Are grants the spark needed to ditch traditional textbooks? Credit: Kenneth Johnson C. on Flickr.
As reported on the Chronicle of Higher Education Web site, the University of Massachusetts Amherst announced a grant process to lower the cost of textbooks for students.
Eight faculty members were awarded a total of 10 grants, $1,000 per course, to adopt a new curricular resource strategy using easily identified digital resources. Under the program, faculty developed a variety of alternatives, from creating an online open access lab manual to utilizing e-books and streaming media available through the Libraries’ numerous databases.
I think this is a very smart idea, especially considering that it’s not simply a matter of adopting open textbooks, but to promote the use of materials already purchased by the library. Reducing the cost of learning materials is not only about going totally free, it’s about “aiming” for free, but doing it realistically.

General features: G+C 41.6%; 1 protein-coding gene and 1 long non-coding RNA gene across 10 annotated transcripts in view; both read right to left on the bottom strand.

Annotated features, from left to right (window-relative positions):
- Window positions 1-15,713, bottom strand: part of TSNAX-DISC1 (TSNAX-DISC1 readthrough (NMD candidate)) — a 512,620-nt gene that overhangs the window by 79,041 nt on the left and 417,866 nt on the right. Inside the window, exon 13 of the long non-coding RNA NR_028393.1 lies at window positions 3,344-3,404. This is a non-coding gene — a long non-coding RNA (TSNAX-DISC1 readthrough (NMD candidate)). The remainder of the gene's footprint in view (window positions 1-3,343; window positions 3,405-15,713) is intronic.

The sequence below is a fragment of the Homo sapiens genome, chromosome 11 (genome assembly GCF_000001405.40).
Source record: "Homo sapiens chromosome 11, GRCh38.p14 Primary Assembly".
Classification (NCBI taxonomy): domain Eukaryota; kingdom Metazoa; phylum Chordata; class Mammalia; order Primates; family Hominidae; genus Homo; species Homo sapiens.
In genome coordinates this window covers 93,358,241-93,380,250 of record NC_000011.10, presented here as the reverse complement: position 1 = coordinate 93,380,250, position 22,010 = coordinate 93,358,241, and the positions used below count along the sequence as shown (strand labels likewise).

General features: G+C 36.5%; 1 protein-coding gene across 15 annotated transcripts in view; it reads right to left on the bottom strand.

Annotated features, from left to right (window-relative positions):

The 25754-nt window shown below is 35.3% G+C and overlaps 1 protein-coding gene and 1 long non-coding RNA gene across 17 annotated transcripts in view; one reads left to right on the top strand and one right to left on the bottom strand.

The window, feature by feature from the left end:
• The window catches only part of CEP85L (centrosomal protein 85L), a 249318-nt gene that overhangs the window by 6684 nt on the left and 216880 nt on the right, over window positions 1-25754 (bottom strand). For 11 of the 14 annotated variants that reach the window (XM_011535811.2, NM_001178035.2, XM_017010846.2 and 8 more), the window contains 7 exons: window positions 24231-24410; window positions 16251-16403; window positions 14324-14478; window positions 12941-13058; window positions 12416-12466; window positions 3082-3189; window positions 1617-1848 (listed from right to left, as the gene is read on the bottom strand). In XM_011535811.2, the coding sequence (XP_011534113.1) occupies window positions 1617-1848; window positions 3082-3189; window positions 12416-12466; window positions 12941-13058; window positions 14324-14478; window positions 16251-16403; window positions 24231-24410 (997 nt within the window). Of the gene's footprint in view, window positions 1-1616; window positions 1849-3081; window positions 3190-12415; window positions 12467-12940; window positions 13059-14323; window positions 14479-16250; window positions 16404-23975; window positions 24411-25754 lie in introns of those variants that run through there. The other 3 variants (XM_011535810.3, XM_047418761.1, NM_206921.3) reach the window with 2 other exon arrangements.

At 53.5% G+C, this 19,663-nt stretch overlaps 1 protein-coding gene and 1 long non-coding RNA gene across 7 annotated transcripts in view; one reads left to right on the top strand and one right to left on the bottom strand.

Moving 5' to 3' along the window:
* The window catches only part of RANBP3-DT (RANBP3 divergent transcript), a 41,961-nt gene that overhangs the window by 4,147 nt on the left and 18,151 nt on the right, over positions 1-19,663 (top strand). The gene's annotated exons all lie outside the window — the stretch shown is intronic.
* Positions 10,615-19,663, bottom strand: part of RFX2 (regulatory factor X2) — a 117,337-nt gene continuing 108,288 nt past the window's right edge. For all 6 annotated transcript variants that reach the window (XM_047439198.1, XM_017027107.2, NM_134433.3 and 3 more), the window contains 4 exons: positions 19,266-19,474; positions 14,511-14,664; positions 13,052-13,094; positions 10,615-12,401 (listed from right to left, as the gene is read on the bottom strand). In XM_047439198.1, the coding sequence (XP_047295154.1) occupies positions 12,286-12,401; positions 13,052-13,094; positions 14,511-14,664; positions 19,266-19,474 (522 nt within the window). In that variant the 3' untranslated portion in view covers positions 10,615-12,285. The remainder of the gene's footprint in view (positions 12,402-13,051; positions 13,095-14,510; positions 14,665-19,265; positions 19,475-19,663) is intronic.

This initiative should have an immediate impact for students.
During the 2011-2012 academic year, it is estimated this $10,000 investment will save 700 students more than $72,000 – money that would have been spent on commercial textbooks for these courses.
It seems to me that $1,000 is not a lot of money considering the work involved in exploring, curating, and developing learning materials. It’s probably more symbolic that anything else. But still, it could be a pretty cost effective low-hanging fruit approach that can nudge the institution in the right direction.
Any comment on this? Is money really required, are there other incentives you or colleagues would be interested in, or is “textbook affordability” a topic that stands for itself?